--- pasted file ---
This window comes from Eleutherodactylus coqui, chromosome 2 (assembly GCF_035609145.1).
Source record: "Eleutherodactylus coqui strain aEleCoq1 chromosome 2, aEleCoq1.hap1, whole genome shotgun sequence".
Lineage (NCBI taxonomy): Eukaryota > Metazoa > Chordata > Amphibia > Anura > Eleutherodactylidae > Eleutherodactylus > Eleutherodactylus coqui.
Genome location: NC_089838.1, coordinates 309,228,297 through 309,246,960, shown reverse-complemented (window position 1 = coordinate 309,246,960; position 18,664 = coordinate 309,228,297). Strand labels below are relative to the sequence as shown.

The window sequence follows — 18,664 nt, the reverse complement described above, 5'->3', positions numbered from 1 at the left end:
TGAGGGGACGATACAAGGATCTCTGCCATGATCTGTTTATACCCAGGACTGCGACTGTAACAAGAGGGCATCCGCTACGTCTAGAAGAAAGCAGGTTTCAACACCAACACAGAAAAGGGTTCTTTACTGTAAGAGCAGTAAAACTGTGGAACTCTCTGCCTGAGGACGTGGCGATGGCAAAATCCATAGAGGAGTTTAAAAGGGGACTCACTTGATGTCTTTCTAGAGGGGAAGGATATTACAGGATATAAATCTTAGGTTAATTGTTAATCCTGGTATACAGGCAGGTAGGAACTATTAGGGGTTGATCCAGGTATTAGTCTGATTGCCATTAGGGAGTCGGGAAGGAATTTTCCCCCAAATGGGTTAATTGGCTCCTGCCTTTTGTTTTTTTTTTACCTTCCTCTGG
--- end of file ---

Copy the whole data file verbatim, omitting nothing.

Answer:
This window comes from Eleutherodactylus coqui, chromosome 2 (assembly GCF_035609145.1).
Source record: "Eleutherodactylus coqui strain aEleCoq1 chromosome 2, aEleCoq1.hap1, whole genome shotgun sequence".
Lineage (NCBI taxonomy): Eukaryota > Metazoa > Chordata > Amphibia > Anura > Eleutherodactylidae > Eleutherodactylus > Eleutherodactylus coqui.
Genome location: NC_089838.1, coordinates 309,228,297 through 309,246,960, shown reverse-complemented (window position 1 = coordinate 309,246,960; position 18,664 = coordinate 309,228,297). Strand labels below are relative to the sequence as shown.

The window sequence follows — 18,664 nt, the reverse complement described above, 5'->3', positions numbered from 1 at the left end:
TGAGGGGACGATACAAGGATCTCTGCCATGATCTGTTTATACCCAGGACTGCGACTGTAACAAGAGGGCATCCGCTACGTCTAGAAGAAAGCAGGTTTCAACACCAACACAGAAAAGGGTTCTTTACTGTAAGAGCAGTAAAACTGTGGAACTCTCTGCCTGAGGACGTGGCGATGGCAAAATCCATAGAGGAGTTTAAAAGGGGACTCACTTGATGTCTTTCTAGAGGGGAAGGATATTACAGGATATAAATCTTAGGTTAATTGTTAATCCTGGTATACAGGCAGGTAGGAACTATTAGGGGTTGATCCAGGTATTAGTCTGATTGCCATTAGGGAGTCGGGAAGGAATTTTCCCCCAAATGGGTTAATTGGCTCCTGCCTTTTGTTTTTTTTTTACCTTCCTCTGG